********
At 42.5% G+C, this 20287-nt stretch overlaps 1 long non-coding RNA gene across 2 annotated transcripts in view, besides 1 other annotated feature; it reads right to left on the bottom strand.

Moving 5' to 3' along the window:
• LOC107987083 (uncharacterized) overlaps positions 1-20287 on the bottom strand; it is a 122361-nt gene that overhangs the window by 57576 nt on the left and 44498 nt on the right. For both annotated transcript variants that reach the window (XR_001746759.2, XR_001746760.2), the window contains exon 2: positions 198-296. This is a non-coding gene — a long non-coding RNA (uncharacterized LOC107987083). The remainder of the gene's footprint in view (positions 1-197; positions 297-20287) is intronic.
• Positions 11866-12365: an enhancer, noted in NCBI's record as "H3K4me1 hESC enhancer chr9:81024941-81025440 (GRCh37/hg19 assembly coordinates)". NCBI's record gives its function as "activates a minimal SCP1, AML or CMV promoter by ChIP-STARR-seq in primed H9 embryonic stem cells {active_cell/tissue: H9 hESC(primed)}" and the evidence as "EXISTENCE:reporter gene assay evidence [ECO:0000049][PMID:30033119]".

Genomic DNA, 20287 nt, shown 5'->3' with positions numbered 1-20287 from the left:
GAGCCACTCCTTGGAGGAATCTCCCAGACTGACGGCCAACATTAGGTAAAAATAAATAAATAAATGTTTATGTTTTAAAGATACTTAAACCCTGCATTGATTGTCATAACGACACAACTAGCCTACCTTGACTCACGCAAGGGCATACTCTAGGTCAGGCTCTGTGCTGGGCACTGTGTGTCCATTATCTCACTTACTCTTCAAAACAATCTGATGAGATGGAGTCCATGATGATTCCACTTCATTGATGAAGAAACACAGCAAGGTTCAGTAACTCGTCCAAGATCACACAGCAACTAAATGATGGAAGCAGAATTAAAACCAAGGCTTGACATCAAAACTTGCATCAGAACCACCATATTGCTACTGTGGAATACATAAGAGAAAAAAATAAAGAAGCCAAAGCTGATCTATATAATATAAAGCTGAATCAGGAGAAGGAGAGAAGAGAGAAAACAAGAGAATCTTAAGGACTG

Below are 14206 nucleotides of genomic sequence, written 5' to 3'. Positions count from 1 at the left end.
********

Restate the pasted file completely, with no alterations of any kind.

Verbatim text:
At 42.5% G+C, this 20287-nt stretch overlaps 1 long non-coding RNA gene across 2 annotated transcripts in view, besides 1 other annotated feature; it reads right to left on the bottom strand.

Moving 5' to 3' along the window:
• LOC107987083 (uncharacterized) overlaps positions 1-20287 on the bottom strand; it is a 122361-nt gene that overhangs the window by 57576 nt on the left and 44498 nt on the right. For both annotated transcript variants that reach the window (XR_001746759.2, XR_001746760.2), the window contains exon 2: positions 198-296. This is a non-coding gene — a long non-coding RNA (uncharacterized LOC107987083). The remainder of the gene's footprint in view (positions 1-197; positions 297-20287) is intronic.
• Positions 11866-12365: an enhancer, noted in NCBI's record as "H3K4me1 hESC enhancer chr9:81024941-81025440 (GRCh37/hg19 assembly coordinates)". NCBI's record gives its function as "activates a minimal SCP1, AML or CMV promoter by ChIP-STARR-seq in primed H9 embryonic stem cells {active_cell/tissue: H9 hESC(primed)}" and the evidence as "EXISTENCE:reporter gene assay evidence [ECO:0000049][PMID:30033119]".

Genomic DNA, 20287 nt, shown 5'->3' with positions numbered 1-20287 from the left:
GAGCCACTCCTTGGAGGAATCTCCCAGACTGACGGCCAACATTAGGTAAAAATAAATAAATAAATGTTTATGTTTTAAAGATACTTAAACCCTGCATTGATTGTCATAACGACACAACTAGCCTACCTTGACTCACGCAAGGGCATACTCTAGGTCAGGCTCTGTGCTGGGCACTGTGTGTCCATTATCTCACTTACTCTTCAAAACAATCTGATGAGATGGAGTCCATGATGATTCCACTTCATTGATGAAGAAACACAGCAAGGTTCAGTAACTCGTCCAAGATCACACAGCAACTAAATGATGGAAGCAGAATTAAAACCAAGGCTTGACATCAAAACTTGCATCAGAACCACCATATTGCTACTGTGGAATACATAAGAGAAAAAAATAAAGAAGCCAAAGCTGATCTATATAATATAAAGCTGAATCAGGAGAAGGAGAGAAGAGAGAAAACAAGAGAATCTTAAGGACTG

Below are 14206 nucleotides of genomic sequence, written 5' to 3'. Positions count from 1 at the left end.